B.2.7   External funding and voluntary contributions
          External funding continues to increase and has become the most important source
          of funding after Member States contributions. These funds, managed by
          ICCROM, are voluntary contributions by Member States or contributions made
          through contracts with international and national organizations. They include the
          personnel costs of one professional seconded by the Government of Japan. (The
          Government of France also makes available to ICCROM one professional staff
          member and pays directly the costs involved.) The only voluntary contribution
          that is used for operational purposes is that from the Government of Italy that
          partly covers the maintenance of the San Michele premises, utilities and security
          (see B.1.1 above).
          ICCROM regular budget and external funding resources are pooled with that of
          other partners for which ICCROM does not manage the funds but works closely
          with them to carry out specific projects.
          At this stage of the planning process, some € 6,916,496 in external funds have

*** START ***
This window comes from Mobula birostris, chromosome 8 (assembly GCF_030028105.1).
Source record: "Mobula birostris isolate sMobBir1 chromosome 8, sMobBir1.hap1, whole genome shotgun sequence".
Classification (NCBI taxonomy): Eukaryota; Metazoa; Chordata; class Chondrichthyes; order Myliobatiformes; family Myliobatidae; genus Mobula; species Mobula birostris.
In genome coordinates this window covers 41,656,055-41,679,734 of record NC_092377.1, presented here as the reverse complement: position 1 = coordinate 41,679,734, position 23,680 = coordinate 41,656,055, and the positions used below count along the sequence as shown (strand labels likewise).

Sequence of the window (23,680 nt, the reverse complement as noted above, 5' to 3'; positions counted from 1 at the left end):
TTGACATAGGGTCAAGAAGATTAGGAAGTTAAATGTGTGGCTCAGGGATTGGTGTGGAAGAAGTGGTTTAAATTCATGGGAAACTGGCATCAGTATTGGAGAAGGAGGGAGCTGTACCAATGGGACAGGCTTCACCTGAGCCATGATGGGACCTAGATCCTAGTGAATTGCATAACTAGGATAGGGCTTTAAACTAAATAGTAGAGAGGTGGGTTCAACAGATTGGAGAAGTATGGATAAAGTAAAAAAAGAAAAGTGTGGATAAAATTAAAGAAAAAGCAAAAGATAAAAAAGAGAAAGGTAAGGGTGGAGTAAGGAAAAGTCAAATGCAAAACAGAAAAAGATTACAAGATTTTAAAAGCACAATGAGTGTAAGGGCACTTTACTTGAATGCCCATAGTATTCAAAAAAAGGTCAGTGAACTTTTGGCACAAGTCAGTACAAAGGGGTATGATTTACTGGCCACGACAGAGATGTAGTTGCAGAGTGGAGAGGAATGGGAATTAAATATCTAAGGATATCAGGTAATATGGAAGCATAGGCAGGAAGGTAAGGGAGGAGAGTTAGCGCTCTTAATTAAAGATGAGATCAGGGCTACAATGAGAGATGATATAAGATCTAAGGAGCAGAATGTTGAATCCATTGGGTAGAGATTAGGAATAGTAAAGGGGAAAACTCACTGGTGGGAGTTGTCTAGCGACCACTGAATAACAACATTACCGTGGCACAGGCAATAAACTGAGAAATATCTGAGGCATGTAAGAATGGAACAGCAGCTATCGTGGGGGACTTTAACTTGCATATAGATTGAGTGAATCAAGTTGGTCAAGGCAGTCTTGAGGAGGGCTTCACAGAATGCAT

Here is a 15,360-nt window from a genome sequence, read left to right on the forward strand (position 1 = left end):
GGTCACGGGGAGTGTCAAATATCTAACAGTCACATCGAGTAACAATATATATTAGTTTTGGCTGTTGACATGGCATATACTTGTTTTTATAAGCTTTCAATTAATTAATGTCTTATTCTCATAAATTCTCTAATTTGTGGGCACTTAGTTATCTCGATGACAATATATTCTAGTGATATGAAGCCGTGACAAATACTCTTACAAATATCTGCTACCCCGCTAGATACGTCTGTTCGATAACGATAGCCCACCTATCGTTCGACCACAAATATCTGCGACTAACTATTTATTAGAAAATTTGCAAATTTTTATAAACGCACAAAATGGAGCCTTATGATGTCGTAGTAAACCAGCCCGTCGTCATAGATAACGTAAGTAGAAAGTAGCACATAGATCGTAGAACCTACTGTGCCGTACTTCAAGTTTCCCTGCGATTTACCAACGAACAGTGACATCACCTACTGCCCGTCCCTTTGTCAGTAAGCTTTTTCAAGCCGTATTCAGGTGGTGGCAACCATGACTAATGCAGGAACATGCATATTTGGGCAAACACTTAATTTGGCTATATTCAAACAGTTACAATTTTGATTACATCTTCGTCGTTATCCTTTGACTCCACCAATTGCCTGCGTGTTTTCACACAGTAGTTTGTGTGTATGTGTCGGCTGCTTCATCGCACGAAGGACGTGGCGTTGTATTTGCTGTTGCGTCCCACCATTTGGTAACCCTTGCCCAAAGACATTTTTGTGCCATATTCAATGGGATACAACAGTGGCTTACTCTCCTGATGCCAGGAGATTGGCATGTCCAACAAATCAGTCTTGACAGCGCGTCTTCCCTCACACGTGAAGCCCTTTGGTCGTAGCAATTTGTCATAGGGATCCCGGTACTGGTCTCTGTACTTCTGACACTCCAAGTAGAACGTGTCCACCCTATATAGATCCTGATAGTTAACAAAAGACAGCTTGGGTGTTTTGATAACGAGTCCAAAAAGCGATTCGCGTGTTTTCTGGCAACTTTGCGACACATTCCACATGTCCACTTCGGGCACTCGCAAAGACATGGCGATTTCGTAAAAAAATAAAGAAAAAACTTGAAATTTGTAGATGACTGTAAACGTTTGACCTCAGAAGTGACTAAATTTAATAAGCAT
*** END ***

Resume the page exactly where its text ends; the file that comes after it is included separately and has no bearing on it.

either been committed by sponsors (€ 1,394,248) or are anticipated (€5,522,248)
          for programme implementation. Project Managers are responsible for actively
          seeking external funds for their specific projects.
  B.2.8   Arrears in contributions
  During the 2004-2005 biennium, arrears in contributions have decreased from €360,867,
  as at 31 December 2003, to €268,057, as at 30 September 2004. Nevertheless, it is
  expected that, as in previous biennia, some Member States will fail to pay their full
  contribution during the 2006-2007 biennium. It has to be emphasized again that a
  constant and dependable flow of regular income from Member State contributions
  remains essential for the maintenance of the facilities, the salaries of regular staff and a
  number of core activities. Without the latter, the formulation of specific projects and the